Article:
OWRK

Wu method

Wu agreed with Owen et al. and divided surface free energy into dispersive and polar components. He, however, used a harmonic mean of the interfacial interactions instead of a geometric one. The interfacial tension could then be written as

Wu method

Van Oss - Chaudhury - Good (vOCG) theory

The newest theory was developed by Van Oss, Chaudhury, and Good. They divided the interactions into the long-range interactions which include London, Keesom, and Debye interactions. This component is called the Lifshitz-van der Waals component (γLW) and is equivalent to the dispersive part of the OWRK theory. The other part contains short-range interactions called the acid-base component (γAB) which is divided into acidic (γ+) and basic (γ-) constitutes.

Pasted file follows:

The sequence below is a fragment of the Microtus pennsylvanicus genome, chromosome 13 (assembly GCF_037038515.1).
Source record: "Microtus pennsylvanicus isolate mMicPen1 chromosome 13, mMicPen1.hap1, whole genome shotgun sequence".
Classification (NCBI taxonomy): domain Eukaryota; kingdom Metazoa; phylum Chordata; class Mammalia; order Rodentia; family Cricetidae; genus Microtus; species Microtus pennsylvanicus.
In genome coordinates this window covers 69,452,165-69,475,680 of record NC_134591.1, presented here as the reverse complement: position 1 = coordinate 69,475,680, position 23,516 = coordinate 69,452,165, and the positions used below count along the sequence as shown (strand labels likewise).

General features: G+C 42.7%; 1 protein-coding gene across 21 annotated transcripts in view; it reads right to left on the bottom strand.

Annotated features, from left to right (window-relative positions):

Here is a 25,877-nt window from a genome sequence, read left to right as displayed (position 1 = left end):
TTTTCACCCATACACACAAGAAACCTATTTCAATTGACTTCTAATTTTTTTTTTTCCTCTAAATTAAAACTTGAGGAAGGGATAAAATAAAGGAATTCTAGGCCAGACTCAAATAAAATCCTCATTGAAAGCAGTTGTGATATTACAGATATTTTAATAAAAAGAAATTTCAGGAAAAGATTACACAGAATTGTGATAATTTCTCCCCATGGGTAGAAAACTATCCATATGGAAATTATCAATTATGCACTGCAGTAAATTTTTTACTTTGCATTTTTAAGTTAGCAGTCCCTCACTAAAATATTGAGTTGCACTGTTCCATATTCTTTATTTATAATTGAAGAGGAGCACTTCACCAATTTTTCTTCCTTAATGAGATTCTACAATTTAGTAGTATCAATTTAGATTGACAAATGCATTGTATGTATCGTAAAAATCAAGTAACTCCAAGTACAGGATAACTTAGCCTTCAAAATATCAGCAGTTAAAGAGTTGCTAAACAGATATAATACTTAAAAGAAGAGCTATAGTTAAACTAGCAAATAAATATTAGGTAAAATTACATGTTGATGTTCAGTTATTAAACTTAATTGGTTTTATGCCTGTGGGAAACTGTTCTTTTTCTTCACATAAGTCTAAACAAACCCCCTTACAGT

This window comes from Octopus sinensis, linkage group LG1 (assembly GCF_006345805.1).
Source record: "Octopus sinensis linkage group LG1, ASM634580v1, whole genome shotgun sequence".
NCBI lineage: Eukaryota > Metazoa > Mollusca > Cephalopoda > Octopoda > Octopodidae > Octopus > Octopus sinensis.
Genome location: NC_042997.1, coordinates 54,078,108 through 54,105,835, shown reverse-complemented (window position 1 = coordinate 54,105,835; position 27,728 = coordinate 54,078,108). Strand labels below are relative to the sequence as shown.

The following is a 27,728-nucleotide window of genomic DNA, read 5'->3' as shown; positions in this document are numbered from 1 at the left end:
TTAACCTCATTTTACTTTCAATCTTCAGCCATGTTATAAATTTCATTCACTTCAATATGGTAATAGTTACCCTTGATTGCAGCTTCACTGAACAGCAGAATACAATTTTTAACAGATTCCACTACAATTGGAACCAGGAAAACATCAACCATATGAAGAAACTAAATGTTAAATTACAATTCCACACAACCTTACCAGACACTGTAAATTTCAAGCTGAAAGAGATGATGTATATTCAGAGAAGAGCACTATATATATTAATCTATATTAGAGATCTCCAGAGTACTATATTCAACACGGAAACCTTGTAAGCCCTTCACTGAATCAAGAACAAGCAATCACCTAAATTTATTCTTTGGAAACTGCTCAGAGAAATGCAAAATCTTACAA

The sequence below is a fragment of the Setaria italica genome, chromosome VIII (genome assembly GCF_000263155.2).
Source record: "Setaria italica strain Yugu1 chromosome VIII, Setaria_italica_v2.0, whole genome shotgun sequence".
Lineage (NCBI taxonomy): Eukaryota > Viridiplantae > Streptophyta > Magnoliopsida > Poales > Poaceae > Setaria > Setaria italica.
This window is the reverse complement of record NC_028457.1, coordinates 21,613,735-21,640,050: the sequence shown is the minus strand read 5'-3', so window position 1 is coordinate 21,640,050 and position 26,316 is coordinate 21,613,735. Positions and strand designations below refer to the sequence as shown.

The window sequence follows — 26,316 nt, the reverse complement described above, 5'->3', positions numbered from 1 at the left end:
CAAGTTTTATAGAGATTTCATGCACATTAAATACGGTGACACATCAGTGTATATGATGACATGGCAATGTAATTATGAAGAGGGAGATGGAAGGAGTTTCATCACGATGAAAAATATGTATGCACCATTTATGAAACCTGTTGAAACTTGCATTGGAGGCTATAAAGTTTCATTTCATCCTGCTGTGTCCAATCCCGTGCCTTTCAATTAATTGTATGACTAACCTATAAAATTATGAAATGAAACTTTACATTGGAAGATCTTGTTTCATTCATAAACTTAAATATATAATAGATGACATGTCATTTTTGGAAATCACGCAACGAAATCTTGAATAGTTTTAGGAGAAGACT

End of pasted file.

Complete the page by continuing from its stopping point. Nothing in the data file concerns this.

vOCG_no background

This theory, sometimes also called acid-base theory is the second most used surface free energy theory. It has especially been utilized to look at interactions of proteins (and other biopolymers) with hydrophobic solids.

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How to measure surface free energy in practice?

The most common way to calculate the surface free energy is through contact angle measurements. Pure liquids with the known surface tension are used for the measurements. Surface free energy is most typically measured through sessile drop measurements but the force tensiometer can be used as well.

Surface free energy measurement with an optical tensiometer

The most common way to measure surface free energy is through sessile drop measurements with the optical tensiometer.